Thoughts & life experiences of a Chicago area graphic artist

08 August 2013


I was still in high school but my older sister and her boyfriend Tom were attending the nearby university. I loved hanging out with them when I could. The larger college town where I would go to visit them was 11 miles as the crow flies from the small rural hamlet where I lived. It seemed to me like "The Big City". As is common in college towns, the dumpsters would be full of lots of hardly-used stuff at the end of Spring semester. Students were moving back home and threw out the stuff they didn't want to take back with them. For me, being an aspiring artist, it was a bonanza for finding portfolio cases, nearly-blank drawing tablets, chalk, paint and brushes that students had discarded after fulfilling required Gen. Ed Art classes.

Another item that got left behind was a CPO Jacket, made of wool with a quilted lining. It belonged to a friend of Tom’s from the Chicago area. I think his name was Tony. I only met him once: dark, curly mop of hair over furtive brown eyes. He was older than me but not bigger. And just like on him, the jacket was a bit oversized on my frame. The CPO was an item that Tony had left in Tom’s apartment before he left to go back home for Summer. It was plaid in the mostly blue and black color range --except for a thin red line that crisscrossed throughout the pattern. While he was on Summer break, Tony was killed in a car crash.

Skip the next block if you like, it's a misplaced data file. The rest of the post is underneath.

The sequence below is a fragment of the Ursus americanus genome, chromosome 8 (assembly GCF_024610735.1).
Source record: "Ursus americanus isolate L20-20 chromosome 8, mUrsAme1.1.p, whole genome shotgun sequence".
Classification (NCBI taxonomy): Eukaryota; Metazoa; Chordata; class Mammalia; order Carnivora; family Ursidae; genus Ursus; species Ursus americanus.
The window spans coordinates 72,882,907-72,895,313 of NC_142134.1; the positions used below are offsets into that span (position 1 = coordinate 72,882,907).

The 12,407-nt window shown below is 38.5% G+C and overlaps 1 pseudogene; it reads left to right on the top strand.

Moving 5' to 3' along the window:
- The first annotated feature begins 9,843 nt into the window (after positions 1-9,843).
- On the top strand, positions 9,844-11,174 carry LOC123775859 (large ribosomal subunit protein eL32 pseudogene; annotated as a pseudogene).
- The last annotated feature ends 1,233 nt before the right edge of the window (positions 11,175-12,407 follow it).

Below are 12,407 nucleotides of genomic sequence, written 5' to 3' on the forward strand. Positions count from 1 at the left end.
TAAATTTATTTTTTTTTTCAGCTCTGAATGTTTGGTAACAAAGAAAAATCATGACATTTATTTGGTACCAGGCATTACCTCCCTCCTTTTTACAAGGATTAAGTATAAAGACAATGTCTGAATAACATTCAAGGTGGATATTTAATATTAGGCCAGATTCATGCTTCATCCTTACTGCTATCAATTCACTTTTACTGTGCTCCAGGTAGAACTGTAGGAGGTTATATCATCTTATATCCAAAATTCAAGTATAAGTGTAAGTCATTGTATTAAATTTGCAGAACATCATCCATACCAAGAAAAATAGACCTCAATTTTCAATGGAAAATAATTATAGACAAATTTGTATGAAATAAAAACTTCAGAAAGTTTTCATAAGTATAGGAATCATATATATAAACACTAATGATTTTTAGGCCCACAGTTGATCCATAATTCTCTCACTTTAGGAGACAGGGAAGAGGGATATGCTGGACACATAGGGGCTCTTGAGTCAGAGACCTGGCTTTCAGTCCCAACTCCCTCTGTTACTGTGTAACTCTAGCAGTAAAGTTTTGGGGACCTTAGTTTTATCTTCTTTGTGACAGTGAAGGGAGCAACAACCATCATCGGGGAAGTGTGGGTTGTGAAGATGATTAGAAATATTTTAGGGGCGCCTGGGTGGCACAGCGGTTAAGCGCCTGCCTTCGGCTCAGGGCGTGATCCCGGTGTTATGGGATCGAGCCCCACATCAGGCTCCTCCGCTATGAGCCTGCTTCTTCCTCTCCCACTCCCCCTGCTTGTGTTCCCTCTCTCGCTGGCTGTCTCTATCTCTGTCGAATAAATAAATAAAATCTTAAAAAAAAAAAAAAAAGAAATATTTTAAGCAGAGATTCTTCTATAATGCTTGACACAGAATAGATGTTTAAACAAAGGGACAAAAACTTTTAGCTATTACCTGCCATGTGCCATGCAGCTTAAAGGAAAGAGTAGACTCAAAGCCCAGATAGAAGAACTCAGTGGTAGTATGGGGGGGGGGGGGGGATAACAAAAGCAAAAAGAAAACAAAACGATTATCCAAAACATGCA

I considered that to be in possession of a jacket that once had belonged to someone that had died conferred upon that jacket an aura of nearly mystic significance. I imagined the tragedy of Tony’s death imbued the mantle with a dramatic destiny. I wore it with inner pride and a feeling that I was somehow honoring Tony’s memory when I put it on. I kept it for a few years. When I went to the same college a year later the plaid CPO went with me. But such weighty sensibility did not last long on my young capricious shoulders. I lost track of it by the time I left school. But I think of it every now and then. And of the young man who wore it before me.

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